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One Thousand Moons

A Review
One Thousand Moons - Krishnamurti at eighty five                         books #9.09 & 9.10
One thousand Suns
In 1984 Pupul Jayakar, a friend and biographer of Krishnamurti, put this question to him: 
“Who is Krishnamurti? What is his lineage?” 

K replied:
“ . . . keep the challenge – work with it – forget the person.
Look what religions have done: concentrated on the teacher and forgotten the teaching. Why do we give such importance to the person of the teacher? The teacher may be necessary to manifest the teaching, but beyond that, what? The vase contains water; you have to drink the water, not worship the vase. Humanity worships the vase, forgets the teacher”.
However, people continue to be fascinated by the person of Krishnamurti, and he did in fact approve the publication of several books of a biographical and descriptive nature. Some of these are held in the library (#9.). The one richest in photography is called: One Thousand Moons, Krishnamurti at Eighty-Five.
From the front piece of this book: 

In One Thousand Moons, Krishnamurti is sensitively presented by Asit Chandmal, an India businessman, who has known him from childhood. Chandmal’s fascinating photo-essay and text reveal Krishnamurti at the age of eighty-five, vigorous and active, a source of continuing inspiration.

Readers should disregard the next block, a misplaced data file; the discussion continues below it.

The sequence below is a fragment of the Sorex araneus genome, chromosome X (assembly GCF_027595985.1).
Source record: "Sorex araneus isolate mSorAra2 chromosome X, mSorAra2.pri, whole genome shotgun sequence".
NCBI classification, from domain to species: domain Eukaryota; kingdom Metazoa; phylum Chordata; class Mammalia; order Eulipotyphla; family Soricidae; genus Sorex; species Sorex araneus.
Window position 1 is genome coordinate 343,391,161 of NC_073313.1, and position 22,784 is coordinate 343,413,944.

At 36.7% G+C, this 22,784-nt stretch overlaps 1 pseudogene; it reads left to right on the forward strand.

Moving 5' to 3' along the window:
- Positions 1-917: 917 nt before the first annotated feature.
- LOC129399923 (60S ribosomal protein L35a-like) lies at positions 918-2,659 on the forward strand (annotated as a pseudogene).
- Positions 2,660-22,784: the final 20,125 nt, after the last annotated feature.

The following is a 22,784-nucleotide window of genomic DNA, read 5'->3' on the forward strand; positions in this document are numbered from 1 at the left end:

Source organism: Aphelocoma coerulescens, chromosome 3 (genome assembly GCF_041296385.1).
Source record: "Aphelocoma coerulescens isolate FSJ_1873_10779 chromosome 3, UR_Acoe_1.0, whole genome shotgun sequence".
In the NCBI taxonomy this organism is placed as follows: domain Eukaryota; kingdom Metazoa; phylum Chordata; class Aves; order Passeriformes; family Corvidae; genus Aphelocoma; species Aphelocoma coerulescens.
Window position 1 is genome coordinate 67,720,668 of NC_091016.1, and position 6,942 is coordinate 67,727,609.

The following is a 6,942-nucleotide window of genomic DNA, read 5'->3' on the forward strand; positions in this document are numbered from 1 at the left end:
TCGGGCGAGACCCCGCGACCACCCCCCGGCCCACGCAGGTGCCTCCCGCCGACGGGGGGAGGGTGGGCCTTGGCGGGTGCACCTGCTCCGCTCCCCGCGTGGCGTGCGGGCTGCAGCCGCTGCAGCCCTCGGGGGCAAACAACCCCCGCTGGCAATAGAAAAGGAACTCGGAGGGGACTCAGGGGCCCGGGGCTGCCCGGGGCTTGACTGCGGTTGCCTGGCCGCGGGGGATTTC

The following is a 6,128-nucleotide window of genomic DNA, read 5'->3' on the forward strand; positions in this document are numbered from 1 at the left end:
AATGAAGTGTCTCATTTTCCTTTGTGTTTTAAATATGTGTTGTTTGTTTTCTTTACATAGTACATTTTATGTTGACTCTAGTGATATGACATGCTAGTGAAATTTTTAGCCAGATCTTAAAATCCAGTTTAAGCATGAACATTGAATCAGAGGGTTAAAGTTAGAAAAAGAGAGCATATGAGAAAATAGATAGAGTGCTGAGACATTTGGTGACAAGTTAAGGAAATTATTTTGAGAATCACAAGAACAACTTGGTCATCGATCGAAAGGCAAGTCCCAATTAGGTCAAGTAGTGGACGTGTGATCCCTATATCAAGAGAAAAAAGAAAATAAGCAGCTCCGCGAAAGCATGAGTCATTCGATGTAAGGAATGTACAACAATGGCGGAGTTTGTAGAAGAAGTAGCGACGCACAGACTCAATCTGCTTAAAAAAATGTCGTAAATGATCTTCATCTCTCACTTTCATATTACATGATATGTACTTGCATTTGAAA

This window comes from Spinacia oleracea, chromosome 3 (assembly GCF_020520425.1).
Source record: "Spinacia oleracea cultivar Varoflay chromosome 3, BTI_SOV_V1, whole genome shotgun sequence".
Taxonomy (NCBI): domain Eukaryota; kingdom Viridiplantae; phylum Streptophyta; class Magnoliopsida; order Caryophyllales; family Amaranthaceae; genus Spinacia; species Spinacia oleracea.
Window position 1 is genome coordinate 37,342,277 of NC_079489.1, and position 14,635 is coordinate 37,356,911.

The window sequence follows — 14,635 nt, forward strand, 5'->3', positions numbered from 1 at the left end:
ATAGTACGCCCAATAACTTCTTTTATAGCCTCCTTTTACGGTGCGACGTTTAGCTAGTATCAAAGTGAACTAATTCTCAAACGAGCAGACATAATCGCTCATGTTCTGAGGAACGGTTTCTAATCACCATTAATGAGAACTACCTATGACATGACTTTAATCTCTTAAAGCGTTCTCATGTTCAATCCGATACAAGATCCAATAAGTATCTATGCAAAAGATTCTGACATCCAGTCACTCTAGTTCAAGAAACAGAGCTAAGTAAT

More than 150 illustrations, including 120 photographs in full colour, depict the private person behind the world renowned figure. Krishnamurti is seen in the activities of everyday life – with friends, walking and contemplating. Chandmal also tells of the reaction of crowds listening to Krishnamurti speak: the calmness he elicits, and the reverence he evokes. The phenomenon of Krishnamurti is here revealed intimately and respectfully, through the eyes of one who is profoundly convinced of the value of his teachings.
A revised version of this book, called “One Thousand Suns” was published at the centennial anniversary of Krishnamurti’s birth. This contains Chandmal’s moving and personal account “The Last Walk”, which includes a poignant look at Krishnamurti’s final days. He was with K until the end.